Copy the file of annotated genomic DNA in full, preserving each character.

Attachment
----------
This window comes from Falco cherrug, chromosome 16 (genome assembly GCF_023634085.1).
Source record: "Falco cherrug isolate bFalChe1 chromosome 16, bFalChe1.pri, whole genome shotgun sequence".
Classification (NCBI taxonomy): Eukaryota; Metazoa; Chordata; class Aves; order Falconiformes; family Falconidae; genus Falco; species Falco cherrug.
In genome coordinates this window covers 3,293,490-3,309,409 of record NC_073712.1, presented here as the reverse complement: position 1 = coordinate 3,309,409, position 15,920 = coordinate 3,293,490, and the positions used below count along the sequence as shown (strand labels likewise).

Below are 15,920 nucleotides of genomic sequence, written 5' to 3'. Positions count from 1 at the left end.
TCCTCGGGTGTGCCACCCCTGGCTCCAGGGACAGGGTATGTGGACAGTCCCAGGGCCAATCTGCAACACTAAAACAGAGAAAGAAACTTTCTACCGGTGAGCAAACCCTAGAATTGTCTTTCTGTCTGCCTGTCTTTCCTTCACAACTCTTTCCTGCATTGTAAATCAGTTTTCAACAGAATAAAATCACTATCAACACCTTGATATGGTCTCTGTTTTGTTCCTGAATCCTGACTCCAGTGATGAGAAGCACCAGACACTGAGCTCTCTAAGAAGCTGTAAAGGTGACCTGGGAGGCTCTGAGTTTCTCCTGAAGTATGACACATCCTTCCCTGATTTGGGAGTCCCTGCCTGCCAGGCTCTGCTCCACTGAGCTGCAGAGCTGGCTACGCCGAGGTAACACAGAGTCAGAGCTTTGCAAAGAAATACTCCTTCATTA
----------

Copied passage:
This window comes from Falco cherrug, chromosome 16 (genome assembly GCF_023634085.1).
Source record: "Falco cherrug isolate bFalChe1 chromosome 16, bFalChe1.pri, whole genome shotgun sequence".
Classification (NCBI taxonomy): Eukaryota; Metazoa; Chordata; class Aves; order Falconiformes; family Falconidae; genus Falco; species Falco cherrug.
In genome coordinates this window covers 3,293,490-3,309,409 of record NC_073712.1, presented here as the reverse complement: position 1 = coordinate 3,309,409, position 15,920 = coordinate 3,293,490, and the positions used below count along the sequence as shown (strand labels likewise).

Below are 15,920 nucleotides of genomic sequence, written 5' to 3'. Positions count from 1 at the left end.
TCCTCGGGTGTGCCACCCCTGGCTCCAGGGACAGGGTATGTGGACAGTCCCAGGGCCAATCTGCAACACTAAAACAGAGAAAGAAACTTTCTACCGGTGAGCAAACCCTAGAATTGTCTTTCTGTCTGCCTGTCTTTCCTTCACAACTCTTTCCTGCATTGTAAATCAGTTTTCAACAGAATAAAATCACTATCAACACCTTGATATGGTCTCTGTTTTGTTCCTGAATCCTGACTCCAGTGATGAGAAGCACCAGACACTGAGCTCTCTAAGAAGCTGTAAAGGTGACCTGGGAGGCTCTGAGTTTCTCCTGAAGTATGACACATCCTTCCCTGATTTGGGAGTCCCTGCCTGCCAGGCTCTGCTCCACTGAGCTGCAGAGCTGGCTACGCCGAGGTAACACAGAGTCAGAGCTTTGCAAAGAAATACTCCTTCATTA